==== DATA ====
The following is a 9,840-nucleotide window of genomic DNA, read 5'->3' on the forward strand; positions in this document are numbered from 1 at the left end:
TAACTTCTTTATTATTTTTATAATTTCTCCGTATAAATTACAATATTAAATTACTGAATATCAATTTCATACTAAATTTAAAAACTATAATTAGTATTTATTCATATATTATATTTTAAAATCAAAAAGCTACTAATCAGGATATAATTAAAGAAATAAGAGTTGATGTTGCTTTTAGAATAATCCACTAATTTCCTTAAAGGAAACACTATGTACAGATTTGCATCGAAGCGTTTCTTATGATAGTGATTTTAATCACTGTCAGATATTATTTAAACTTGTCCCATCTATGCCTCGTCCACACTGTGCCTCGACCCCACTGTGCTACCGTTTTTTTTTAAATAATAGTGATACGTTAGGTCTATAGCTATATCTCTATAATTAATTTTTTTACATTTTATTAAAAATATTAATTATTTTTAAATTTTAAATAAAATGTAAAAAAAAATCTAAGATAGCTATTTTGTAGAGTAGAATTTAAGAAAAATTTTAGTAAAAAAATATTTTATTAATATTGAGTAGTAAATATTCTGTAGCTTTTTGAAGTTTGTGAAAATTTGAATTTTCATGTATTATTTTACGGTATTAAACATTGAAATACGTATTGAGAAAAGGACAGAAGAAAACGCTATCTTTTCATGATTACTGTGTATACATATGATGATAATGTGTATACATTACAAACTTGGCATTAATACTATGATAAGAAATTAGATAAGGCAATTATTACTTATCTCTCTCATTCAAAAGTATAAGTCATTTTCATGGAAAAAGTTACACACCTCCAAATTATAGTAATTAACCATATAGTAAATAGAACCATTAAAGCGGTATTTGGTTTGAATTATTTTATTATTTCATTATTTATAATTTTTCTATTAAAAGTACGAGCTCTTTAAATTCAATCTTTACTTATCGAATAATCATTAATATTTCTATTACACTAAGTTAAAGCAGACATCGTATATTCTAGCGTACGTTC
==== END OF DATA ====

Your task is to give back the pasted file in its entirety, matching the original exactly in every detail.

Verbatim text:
The following is a 9,840-nucleotide window of genomic DNA, read 5'->3' on the forward strand; positions in this document are numbered from 1 at the left end:
TAACTTCTTTATTATTTTTATAATTTCTCCGTATAAATTACAATATTAAATTACTGAATATCAATTTCATACTAAATTTAAAAACTATAATTAGTATTTATTCATATATTATATTTTAAAATCAAAAAGCTACTAATCAGGATATAATTAAAGAAATAAGAGTTGATGTTGCTTTTAGAATAATCCACTAATTTCCTTAAAGGAAACACTATGTACAGATTTGCATCGAAGCGTTTCTTATGATAGTGATTTTAATCACTGTCAGATATTATTTAAACTTGTCCCATCTATGCCTCGTCCACACTGTGCCTCGACCCCACTGTGCTACCGTTTTTTTTTAAATAATAGTGATACGTTAGGTCTATAGCTATATCTCTATAATTAATTTTTTTACATTTTATTAAAAATATTAATTATTTTTAAATTTTAAATAAAATGTAAAAAAAAATCTAAGATAGCTATTTTGTAGAGTAGAATTTAAGAAAAATTTTAGTAAAAAAATATTTTATTAATATTGAGTAGTAAATATTCTGTAGCTTTTTGAAGTTTGTGAAAATTTGAATTTTCATGTATTATTTTACGGTATTAAACATTGAAATACGTATTGAGAAAAGGACAGAAGAAAACGCTATCTTTTCATGATTACTGTGTATACATATGATGATAATGTGTATACATTACAAACTTGGCATTAATACTATGATAAGAAATTAGATAAGGCAATTATTACTTATCTCTCTCATTCAAAAGTATAAGTCATTTTCATGGAAAAAGTTACACACCTCCAAATTATAGTAATTAACCATATAGTAAATAGAACCATTAAAGCGGTATTTGGTTTGAATTATTTTATTATTTCATTATTTATAATTTTTCTATTAAAAGTACGAGCTCTTTAAATTCAATCTTTACTTATCGAATAATCATTAATATTTCTATTACACTAAGTTAAAGCAGACATCGTATATTCTAGCGTACGTTC